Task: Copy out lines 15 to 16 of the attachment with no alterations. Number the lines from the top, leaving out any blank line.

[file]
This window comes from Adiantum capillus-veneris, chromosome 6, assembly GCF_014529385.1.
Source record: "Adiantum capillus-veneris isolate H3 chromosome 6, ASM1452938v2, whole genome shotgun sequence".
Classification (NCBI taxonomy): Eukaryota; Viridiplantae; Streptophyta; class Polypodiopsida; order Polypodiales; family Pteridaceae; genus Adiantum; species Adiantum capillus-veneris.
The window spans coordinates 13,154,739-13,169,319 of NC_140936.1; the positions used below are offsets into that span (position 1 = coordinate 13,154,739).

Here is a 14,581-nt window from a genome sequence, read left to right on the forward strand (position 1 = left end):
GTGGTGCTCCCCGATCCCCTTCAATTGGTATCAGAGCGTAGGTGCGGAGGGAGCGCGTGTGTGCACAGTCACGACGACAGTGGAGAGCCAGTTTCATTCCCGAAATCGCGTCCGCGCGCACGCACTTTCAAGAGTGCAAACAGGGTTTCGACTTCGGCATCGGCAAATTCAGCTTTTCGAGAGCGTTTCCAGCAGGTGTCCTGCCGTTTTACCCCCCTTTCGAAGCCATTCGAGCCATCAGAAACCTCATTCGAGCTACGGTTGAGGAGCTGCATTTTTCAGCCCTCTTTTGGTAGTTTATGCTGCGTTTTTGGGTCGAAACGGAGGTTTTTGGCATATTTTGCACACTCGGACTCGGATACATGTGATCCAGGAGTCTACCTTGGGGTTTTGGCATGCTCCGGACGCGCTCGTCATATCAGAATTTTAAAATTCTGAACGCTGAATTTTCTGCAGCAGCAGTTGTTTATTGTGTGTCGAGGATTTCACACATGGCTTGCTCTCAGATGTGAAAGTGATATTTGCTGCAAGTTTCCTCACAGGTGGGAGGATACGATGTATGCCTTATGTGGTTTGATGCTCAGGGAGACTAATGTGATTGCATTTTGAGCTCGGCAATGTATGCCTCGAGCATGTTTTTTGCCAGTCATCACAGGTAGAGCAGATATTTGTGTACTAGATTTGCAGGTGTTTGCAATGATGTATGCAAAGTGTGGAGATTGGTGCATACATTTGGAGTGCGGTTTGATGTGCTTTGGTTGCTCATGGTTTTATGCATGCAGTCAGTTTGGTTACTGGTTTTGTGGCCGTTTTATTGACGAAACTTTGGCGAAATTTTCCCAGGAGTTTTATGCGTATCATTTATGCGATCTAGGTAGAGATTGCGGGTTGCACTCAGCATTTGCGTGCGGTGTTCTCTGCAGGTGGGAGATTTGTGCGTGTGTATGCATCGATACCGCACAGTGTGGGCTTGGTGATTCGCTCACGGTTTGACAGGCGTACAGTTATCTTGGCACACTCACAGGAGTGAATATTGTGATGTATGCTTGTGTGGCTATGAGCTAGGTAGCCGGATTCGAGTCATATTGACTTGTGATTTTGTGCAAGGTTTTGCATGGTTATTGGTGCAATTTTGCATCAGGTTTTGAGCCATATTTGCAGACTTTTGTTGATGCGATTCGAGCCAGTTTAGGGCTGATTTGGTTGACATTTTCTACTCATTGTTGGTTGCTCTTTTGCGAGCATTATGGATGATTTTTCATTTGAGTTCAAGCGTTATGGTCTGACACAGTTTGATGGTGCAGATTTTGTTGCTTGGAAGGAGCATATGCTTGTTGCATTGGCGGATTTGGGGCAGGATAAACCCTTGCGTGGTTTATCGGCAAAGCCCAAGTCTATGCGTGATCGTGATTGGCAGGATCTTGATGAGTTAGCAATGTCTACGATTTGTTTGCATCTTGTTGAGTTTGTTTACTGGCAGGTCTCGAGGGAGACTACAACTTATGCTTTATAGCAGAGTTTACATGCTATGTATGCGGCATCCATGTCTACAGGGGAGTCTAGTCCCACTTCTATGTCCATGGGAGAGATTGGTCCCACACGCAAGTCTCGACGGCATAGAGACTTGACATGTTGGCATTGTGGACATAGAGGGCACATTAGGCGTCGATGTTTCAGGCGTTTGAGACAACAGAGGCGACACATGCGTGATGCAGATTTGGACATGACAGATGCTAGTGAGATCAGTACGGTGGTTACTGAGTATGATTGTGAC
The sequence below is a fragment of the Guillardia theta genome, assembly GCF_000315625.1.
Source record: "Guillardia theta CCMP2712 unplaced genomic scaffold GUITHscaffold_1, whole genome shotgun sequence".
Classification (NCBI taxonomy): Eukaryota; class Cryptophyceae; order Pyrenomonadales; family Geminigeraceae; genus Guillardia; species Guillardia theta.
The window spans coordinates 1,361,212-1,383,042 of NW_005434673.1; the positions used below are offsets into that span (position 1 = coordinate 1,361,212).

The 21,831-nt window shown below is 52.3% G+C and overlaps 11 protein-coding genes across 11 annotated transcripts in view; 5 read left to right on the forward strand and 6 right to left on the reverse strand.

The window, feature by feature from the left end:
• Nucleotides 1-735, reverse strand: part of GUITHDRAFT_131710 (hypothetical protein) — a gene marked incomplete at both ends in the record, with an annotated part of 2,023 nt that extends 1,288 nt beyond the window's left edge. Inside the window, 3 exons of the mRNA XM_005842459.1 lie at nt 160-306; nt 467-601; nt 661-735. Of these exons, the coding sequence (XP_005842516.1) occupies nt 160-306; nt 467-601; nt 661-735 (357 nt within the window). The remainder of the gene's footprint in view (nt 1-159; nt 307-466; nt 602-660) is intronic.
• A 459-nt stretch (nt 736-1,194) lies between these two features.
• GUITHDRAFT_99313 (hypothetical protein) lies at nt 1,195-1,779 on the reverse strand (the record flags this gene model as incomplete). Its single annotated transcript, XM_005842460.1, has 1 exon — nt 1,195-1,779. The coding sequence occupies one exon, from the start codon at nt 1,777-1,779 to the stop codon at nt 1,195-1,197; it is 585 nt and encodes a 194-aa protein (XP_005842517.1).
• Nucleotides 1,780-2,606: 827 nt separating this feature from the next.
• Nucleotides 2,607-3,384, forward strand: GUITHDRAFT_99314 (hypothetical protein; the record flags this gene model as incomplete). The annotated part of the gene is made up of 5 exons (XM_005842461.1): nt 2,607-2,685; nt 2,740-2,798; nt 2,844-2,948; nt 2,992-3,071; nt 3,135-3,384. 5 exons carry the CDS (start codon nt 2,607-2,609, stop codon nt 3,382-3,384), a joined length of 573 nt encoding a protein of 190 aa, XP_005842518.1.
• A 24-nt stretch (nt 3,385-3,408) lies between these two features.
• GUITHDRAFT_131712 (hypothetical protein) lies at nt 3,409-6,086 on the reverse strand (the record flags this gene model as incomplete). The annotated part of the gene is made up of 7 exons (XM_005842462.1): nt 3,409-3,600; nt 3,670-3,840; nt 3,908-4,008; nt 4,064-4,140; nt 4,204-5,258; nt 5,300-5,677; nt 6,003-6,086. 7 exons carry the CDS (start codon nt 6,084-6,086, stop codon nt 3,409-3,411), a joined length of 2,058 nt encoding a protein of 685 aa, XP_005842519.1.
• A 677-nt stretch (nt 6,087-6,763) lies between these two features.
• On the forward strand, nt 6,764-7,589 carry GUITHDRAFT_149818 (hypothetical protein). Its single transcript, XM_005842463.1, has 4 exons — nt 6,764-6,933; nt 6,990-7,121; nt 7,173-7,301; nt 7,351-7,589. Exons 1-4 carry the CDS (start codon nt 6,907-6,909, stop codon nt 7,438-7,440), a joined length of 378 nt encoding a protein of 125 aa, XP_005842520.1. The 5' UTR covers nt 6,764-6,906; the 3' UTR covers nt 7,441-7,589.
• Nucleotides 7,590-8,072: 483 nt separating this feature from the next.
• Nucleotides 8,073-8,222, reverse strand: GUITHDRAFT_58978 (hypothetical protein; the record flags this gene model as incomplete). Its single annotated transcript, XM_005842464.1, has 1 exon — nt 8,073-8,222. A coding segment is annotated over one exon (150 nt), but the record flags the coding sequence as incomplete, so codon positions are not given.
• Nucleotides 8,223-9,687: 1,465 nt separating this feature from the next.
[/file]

• GUITHDRAFT_99313 (hypothetical protein) lies at nt 1,195-1,779 on the reverse strand (the record flags this gene model as incomplete). Its single annotated transcript, XM_005842460.1, has 1 exon — nt 1,195-1,779. The coding sequence occupies one exon, from the start codon at nt 1,777-1,779 to the stop codon at nt 1,195-1,197; it is 585 nt and encodes a 194-aa protein (XP_005842517.1).
• Nucleotides 1,780-2,606: 827 nt separating this feature from the next.